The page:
May 11, 2011
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Pluristem Therapeutics profile
||Pluristem Therapeutics (Nasdaq: PSTI )
|Stock Price at Sell Recommendation
|Star Rating (out of 5)
Aastrom Biosciences (Nasdaq: ASTM )
StemCells (Nasdaq: STEM )
Geron (Nasdaq: GERN )
Cytori Therapeutics (Nasdaq: CYTX )
Sources: Capital IQ (a division of Standard & Poor's), Yahoo! Finance, and Motley Fool CAPS.
This week's pitch:
Hooray! I love being the first on CAPS to call BS. In this case, I'm screaming it.
Any stock that has previously undergone a 200:1 reverse split should make you very very nervous. That's a lot of believers who got wiped out. Now there's a whole new crop of Pluristem believers who are either unaware of the previous generation, or simply think they're much smarter.
The stock increased about 300% at the beginning of the year on word that the company would proceed with advanced clinical trials of their PLX-PAD cells in various manifestations of PAD. I noted that the company trumpeted "protocol agreements" with the FDA and EMEA, language that I have previously seen used to confuse investors into thinking that there is an SPA. There isn't. Thus far there is very limited evidence that PLX-PAD cells have any clinical activity in humans. The recent phase I trial was designed in such a way that it almost could not have given negative results, due to the six-month duration of the study and the requirement that enrollees not be expected to require amputation within three months. That's a three month window in which patients could have failed the treatment and required amputation, assuming that clinicians could differentiate between patients not expected to require amputation within three months and those not expected to require amputation within six months (you can't).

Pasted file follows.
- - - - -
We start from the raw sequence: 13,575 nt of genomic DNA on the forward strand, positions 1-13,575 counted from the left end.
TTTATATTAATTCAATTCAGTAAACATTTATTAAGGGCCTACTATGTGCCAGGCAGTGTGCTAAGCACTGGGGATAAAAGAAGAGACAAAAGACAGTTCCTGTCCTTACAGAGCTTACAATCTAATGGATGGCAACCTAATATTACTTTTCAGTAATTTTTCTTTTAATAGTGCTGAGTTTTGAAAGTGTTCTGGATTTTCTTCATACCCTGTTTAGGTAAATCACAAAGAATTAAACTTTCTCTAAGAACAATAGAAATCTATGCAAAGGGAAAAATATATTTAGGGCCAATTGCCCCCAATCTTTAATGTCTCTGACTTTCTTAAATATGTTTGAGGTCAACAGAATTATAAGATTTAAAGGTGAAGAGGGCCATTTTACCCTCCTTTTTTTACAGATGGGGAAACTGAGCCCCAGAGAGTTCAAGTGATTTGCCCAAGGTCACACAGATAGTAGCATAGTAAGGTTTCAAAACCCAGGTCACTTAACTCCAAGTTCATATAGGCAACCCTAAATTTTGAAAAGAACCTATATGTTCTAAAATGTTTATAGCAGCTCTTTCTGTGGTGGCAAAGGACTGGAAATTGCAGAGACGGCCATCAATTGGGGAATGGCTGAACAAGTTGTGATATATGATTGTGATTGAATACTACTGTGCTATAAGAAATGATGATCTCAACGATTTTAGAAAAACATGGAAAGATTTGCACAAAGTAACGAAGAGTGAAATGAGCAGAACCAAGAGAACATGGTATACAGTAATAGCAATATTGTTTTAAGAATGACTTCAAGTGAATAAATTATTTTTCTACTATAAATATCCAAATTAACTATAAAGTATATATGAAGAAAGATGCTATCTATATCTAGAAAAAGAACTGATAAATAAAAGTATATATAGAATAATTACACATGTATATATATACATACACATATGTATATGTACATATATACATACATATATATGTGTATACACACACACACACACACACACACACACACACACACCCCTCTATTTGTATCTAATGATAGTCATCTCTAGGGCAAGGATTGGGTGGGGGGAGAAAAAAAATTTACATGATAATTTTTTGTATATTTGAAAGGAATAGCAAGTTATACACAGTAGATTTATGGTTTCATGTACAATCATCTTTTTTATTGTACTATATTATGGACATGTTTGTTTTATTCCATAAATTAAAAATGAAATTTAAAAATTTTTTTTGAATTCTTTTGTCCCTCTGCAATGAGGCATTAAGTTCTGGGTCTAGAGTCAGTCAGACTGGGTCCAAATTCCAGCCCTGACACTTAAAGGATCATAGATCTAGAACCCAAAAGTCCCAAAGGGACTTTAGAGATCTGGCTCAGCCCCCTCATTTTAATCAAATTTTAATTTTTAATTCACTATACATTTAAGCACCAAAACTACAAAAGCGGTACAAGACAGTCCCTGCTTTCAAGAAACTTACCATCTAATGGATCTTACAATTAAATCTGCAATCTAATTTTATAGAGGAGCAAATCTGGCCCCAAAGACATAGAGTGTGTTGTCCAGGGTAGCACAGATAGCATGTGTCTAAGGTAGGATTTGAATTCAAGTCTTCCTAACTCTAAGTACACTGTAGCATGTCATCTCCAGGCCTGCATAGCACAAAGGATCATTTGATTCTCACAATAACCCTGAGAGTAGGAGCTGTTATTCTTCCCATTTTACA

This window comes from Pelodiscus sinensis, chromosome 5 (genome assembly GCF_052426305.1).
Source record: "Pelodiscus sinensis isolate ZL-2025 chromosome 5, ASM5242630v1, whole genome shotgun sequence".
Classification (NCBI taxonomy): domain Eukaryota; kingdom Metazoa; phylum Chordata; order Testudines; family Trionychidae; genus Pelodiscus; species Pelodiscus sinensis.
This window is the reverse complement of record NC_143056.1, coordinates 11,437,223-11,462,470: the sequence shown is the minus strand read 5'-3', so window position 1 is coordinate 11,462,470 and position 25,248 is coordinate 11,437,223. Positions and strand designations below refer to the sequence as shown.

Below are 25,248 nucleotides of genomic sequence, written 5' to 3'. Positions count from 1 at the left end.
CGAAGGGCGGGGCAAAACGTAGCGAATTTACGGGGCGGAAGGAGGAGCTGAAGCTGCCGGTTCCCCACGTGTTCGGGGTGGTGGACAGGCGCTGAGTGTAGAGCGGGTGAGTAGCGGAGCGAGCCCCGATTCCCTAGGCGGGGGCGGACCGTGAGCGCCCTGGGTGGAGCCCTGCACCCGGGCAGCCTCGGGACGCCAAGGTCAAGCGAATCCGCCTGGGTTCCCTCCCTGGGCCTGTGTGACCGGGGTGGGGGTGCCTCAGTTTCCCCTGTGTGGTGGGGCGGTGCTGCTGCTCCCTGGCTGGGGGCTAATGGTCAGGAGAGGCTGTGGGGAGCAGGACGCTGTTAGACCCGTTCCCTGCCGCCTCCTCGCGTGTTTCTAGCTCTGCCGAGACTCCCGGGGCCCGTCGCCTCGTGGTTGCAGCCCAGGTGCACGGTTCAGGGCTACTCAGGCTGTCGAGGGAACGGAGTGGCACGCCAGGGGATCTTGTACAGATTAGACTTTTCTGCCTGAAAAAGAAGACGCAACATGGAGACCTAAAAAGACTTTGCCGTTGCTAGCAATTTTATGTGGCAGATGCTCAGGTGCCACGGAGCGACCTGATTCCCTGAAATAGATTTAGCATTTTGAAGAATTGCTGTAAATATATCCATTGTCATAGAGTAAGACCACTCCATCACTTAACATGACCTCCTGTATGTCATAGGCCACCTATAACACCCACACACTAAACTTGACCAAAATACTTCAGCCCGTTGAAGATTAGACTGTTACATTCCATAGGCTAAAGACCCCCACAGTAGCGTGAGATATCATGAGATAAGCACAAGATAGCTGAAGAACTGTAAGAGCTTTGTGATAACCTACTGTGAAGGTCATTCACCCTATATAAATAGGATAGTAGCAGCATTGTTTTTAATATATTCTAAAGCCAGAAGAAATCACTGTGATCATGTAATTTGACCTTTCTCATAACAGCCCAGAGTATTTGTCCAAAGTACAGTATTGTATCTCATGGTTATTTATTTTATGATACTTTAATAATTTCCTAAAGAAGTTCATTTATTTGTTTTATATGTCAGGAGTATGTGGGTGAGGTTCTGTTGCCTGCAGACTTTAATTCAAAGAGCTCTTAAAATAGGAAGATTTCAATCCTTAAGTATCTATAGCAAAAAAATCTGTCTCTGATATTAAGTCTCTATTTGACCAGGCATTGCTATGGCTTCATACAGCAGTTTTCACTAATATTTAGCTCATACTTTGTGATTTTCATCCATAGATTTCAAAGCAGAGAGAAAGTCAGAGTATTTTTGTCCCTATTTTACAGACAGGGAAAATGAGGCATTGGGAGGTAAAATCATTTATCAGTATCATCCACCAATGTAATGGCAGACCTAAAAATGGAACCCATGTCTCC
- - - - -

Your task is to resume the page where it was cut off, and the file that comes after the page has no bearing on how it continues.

Diving back into Pluristem's history, I see numerous press releases from 2007 fluffing the therapy's potential in autoimmune disease, Parkinsonism, and stroke before they apparently settled on PAD. These press releases serve no useful purpose other than to maintain share price artificially inflated to maximize the yield from dilutive financings. The company wasted no time taking advantage of the most recent surge, selling 11M new shares in addition to warrants in February.
Finally, I note Internet echoes of a prior relationship between Pluristem and disgraced stock promoter James Dale Davidson. Not enough to condemn the stock in itself, but in context ...
There's always an outside chance that this company is simply doing what it has to in order to survive and prove their therapy actually works. Empirically however, virtually all stocks with this kind of history prove to be failures if not outright scams.
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